Capitalism by Democratic Design? Democratic Theory Facing the Triple Transition in Central and Eastern Europe

  • Claus Offe
Part of the Studies in Contemporary Economics book series (CONTEMPORARY)


Convergence theories of the sixties and seventies predicted that the two rival political economic systems would more or less rapidly assimilate each other and inevitably move toward each other. The East was to be enriched with market elements, while the “mixed” economic order of western capitalism had already adopted elements of state intervention into production and distribution processes. The problem with this theory, as is now becoming apparent, was that only the West was capable of “mixing”, whereas the socialist societies were constantly on the verge of “capsizing” through concessions made to political liberalization (party competition, freedom of opinion), national independence, decentralized forms of ownership, and competitive price formation, to say nothing about “economic democracy”. Western admixtures were regularly taken back. Everywhere the self-transformation of socialist societies foundered on the political elites’ justified fear of downward paths. The “oil-spill thesis”, which predicts that the entire system will be spoiled when just a single “alien” element or move is introduced, turned out precisely not to apply to those systems for which it was meant to hold true in the twenties by von Mises, i.e., western capitalist democracies. All the more clearly, however, was it corroborated for the state socialist regimes. As is shown by the results of the debates of the sixties and seventies over economic reform in the eastern block, these regimes did not manage to incorporate their opposite principle in both sufficient and harmless dosage.


Unable to display preview. Download preview PDF.

Unable to display preview. Download preview PDF.


  1. Bates, R.H., 1965, “Contra Contractarianism: Some Reflections on the New Institutionalism”, Politics and Society16 (1988): 387–401.CrossRefGoogle Scholar
  2. Easton, D., 1965, A Systems Analysis of Political Life, New York, Wiley.Google Scholar
  3. Elster, J., 1990, “When Communism Dissolves”, London Review of Books, 24 January.Google Scholar
  4. Deacon, B. and J. Szalai (eds.), 1990, Social Policy in the New Eastern Europe, Aldershot etc., Avebury.Google Scholar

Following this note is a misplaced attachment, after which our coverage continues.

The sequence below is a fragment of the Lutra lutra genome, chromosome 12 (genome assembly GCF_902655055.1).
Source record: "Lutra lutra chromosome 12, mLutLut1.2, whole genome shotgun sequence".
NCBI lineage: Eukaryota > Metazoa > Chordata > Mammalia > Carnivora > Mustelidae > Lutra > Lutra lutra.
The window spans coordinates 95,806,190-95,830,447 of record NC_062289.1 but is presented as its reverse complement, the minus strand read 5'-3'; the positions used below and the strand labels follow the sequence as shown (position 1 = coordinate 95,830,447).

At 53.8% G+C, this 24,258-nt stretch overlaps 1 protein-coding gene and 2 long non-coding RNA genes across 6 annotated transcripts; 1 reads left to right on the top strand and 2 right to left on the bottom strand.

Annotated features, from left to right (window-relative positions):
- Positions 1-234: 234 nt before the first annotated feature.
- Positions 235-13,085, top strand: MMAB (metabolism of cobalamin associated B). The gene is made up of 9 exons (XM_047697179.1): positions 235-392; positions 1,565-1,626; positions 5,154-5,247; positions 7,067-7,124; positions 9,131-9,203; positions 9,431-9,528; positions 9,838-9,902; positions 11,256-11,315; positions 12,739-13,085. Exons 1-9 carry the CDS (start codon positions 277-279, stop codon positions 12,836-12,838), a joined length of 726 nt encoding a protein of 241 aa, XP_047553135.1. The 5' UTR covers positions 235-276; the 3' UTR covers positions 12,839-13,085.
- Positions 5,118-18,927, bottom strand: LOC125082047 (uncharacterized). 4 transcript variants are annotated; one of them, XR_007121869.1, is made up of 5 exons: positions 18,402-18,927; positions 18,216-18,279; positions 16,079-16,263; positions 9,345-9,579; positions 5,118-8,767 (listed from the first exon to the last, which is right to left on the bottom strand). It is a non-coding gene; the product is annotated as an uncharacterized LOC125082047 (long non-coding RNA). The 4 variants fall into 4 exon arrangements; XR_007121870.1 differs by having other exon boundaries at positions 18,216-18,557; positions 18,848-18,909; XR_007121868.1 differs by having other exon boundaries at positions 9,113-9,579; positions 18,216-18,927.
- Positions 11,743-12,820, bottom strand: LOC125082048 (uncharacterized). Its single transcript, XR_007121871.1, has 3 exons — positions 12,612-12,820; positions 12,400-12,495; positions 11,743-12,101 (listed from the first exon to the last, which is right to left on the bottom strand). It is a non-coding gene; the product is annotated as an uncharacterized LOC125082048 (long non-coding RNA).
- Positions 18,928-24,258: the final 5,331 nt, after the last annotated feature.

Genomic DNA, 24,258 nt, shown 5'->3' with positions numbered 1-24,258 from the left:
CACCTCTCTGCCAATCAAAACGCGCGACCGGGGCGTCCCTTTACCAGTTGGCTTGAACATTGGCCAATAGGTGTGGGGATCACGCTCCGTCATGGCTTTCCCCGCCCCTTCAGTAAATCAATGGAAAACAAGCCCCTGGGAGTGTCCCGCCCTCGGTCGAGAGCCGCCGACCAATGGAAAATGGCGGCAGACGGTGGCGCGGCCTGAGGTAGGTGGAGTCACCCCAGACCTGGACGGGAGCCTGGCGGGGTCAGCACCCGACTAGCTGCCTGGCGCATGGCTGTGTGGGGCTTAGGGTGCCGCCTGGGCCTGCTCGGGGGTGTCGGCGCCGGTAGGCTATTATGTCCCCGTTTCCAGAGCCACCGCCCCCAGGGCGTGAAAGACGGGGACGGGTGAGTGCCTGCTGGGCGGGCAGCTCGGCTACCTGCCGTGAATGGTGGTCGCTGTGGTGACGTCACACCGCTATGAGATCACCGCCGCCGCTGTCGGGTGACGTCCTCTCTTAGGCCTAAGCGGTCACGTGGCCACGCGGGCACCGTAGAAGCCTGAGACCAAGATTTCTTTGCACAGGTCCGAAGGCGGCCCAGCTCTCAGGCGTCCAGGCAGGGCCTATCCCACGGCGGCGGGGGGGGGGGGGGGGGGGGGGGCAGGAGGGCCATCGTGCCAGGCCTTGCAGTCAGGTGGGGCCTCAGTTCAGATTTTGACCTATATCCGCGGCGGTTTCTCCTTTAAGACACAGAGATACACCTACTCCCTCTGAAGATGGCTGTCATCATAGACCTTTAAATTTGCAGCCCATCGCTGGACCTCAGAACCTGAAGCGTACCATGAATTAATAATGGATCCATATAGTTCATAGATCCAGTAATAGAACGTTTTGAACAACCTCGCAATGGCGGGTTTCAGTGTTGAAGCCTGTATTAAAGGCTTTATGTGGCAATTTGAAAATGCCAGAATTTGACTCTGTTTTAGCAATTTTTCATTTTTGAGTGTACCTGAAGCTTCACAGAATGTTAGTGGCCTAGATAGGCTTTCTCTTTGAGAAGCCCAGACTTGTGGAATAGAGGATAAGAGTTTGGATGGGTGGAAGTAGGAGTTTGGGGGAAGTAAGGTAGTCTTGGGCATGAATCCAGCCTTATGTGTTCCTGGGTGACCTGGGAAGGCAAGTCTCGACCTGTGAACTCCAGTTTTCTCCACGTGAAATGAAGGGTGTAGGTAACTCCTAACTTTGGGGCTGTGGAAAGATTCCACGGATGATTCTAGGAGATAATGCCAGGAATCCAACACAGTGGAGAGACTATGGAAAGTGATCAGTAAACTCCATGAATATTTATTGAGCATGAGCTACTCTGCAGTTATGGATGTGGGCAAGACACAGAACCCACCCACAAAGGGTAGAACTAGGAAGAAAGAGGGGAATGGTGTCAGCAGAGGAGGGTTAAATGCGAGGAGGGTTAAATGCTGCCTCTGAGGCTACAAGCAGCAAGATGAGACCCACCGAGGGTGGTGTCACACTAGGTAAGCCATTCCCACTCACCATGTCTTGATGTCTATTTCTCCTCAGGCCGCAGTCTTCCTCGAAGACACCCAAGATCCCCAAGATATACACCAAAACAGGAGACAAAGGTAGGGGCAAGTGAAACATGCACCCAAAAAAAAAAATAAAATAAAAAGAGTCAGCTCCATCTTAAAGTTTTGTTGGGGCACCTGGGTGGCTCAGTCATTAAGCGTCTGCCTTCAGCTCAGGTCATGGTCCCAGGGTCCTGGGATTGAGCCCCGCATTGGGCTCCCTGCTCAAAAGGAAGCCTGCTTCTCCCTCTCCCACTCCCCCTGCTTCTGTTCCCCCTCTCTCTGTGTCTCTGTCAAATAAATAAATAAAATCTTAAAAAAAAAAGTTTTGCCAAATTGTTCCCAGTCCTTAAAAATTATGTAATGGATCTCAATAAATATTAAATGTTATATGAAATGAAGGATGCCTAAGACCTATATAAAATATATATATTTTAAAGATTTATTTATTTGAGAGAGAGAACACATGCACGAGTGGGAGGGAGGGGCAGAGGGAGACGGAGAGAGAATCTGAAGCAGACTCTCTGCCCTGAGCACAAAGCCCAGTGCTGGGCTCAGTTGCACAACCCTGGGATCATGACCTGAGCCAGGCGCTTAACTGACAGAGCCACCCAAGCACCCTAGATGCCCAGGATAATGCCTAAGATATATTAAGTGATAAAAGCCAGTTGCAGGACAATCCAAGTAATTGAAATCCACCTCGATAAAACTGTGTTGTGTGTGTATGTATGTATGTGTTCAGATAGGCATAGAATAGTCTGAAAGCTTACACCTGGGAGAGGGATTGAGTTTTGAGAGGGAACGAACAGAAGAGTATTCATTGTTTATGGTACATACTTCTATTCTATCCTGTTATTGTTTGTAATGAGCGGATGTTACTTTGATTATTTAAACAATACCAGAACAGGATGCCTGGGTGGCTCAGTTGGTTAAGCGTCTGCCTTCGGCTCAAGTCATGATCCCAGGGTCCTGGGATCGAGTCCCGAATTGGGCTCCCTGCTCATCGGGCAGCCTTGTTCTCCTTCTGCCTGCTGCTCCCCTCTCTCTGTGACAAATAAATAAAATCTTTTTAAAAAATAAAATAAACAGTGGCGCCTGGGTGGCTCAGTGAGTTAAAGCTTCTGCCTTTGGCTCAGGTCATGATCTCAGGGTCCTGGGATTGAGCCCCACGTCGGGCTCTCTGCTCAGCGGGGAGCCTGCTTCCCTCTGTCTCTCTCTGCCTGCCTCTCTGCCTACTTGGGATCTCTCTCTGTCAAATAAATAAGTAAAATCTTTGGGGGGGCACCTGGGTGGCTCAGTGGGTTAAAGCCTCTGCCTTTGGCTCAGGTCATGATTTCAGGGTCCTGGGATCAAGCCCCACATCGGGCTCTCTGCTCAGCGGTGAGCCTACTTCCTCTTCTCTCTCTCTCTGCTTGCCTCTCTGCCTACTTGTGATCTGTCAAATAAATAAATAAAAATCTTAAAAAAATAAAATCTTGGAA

5. Habermas, J., 1985, “Ziviler Ungehorsam — Testfall für den demokratischen Rechtsstaat”, in: idem, Die Neue Unübersichtlichkeit, Frankfurt, Suhrkamp: 79–99.Google Scholar
  6. Habermas, J., 1990, Die nachholende Revolution, Frankfurt, Suhrkamp: 179–204.Google Scholar
  7. Hirschman, A.O., 1981, “The Changing Tolerance for Income Inequality in the Course of Economic Development”, in: idem, Essays in Trespassing. Economics to Politics and Beyond, Cambridge, Cambridge University Press: 39–58.Google Scholar
  8. Holmes, S., 1988, “Precommitment and the Paradox of Democracy”, in: J. Elster, R. Slagstad (eds.), Constitutionalism and Democracy, Cambridge, Cambridge UP: 195–240.CrossRefGoogle Scholar
  9. Kosta, J., 1991, “Okonomische Aspekte des Systemwandels in der Tschechoslowakei”, in: R. Deppe et al. (eds.), Demokratischer Umbruch in Osteuropa, Frankfurt, Suhrkamp: 302ff.Google Scholar
  10. Lipset, S.M., 1981, Political Man. The Social Bases of Politics, expanded edition, Baltimore, Johns Hopkins UP.Google Scholar
  11. O’Donnell, G., P.C. Schmitter and L. Whitehead (eds.), 1986, Transitions from Authoritarian Rule, 5 vls.,Baltimore, Johns Hopkins UP.Google Scholar
  12. Schöpflin, G., 1991, “Post-Communism: constructing new democracies in Central Europe”, International Affairs 67, 2: 235–250.CrossRefGoogle Scholar
  13. Staniskis, J., 1991, “Dilemmata der Demokratie in Osteuropa”, in: R. Deppe et al. (eds.), Demokratischer Urmbruch in Osteuropa, Frankfurt, Suhrkamp: 326ff.Google Scholar
  14. Stark, D., 1990, “Privatization in Hungary: From Plan to Market or from Plan to Clan”, East European Politics and Societies 4, 3: 351–392.CrossRefGoogle Scholar
  15. Stark, D., “Privatization Strategies in East Central Europe”, unpublished manuscript.Google Scholar

Copyright information

© Springer-Verlag Berlin Heidelberg 1994

Authors and Affiliations

  • Claus Offe
    • 1
  1. 1.University of BremenDeutschland

Personalised recommendations